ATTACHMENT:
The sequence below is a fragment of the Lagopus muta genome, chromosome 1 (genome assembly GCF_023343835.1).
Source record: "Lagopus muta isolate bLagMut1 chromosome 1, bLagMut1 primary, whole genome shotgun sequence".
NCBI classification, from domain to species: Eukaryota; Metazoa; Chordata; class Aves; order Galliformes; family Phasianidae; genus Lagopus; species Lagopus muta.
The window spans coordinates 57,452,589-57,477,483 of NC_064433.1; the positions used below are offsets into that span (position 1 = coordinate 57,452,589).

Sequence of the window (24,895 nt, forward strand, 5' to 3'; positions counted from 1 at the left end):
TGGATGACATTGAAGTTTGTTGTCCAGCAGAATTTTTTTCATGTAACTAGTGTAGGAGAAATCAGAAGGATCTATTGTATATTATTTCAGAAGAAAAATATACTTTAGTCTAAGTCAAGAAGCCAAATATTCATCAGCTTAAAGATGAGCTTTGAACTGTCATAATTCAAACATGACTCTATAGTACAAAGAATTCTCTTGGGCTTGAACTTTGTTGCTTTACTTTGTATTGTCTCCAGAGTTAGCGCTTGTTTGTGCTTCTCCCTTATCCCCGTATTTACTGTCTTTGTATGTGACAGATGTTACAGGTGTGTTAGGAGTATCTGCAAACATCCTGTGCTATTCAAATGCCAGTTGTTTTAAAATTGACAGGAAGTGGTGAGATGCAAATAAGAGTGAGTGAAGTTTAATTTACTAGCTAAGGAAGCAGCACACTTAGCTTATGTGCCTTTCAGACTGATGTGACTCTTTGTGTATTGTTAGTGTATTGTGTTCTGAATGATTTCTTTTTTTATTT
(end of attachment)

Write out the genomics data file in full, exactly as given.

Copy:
The sequence below is a fragment of the Lagopus muta genome, chromosome 1 (genome assembly GCF_023343835.1).
Source record: "Lagopus muta isolate bLagMut1 chromosome 1, bLagMut1 primary, whole genome shotgun sequence".
NCBI classification, from domain to species: Eukaryota; Metazoa; Chordata; class Aves; order Galliformes; family Phasianidae; genus Lagopus; species Lagopus muta.
The window spans coordinates 57,452,589-57,477,483 of NC_064433.1; the positions used below are offsets into that span (position 1 = coordinate 57,452,589).

Sequence of the window (24,895 nt, forward strand, 5' to 3'; positions counted from 1 at the left end):
TGGATGACATTGAAGTTTGTTGTCCAGCAGAATTTTTTTCATGTAACTAGTGTAGGAGAAATCAGAAGGATCTATTGTATATTATTTCAGAAGAAAAATATACTTTAGTCTAAGTCAAGAAGCCAAATATTCATCAGCTTAAAGATGAGCTTTGAACTGTCATAATTCAAACATGACTCTATAGTACAAAGAATTCTCTTGGGCTTGAACTTTGTTGCTTTACTTTGTATTGTCTCCAGAGTTAGCGCTTGTTTGTGCTTCTCCCTTATCCCCGTATTTACTGTCTTTGTATGTGACAGATGTTACAGGTGTGTTAGGAGTATCTGCAAACATCCTGTGCTATTCAAATGCCAGTTGTTTTAAAATTGACAGGAAGTGGTGAGATGCAAATAAGAGTGAGTGAAGTTTAATTTACTAGCTAAGGAAGCAGCACACTTAGCTTATGTGCCTTTCAGACTGATGTGACTCTTTGTGTATTGTTAGTGTATTGTGTTCTGAATGATTTCTTTTTTTATTT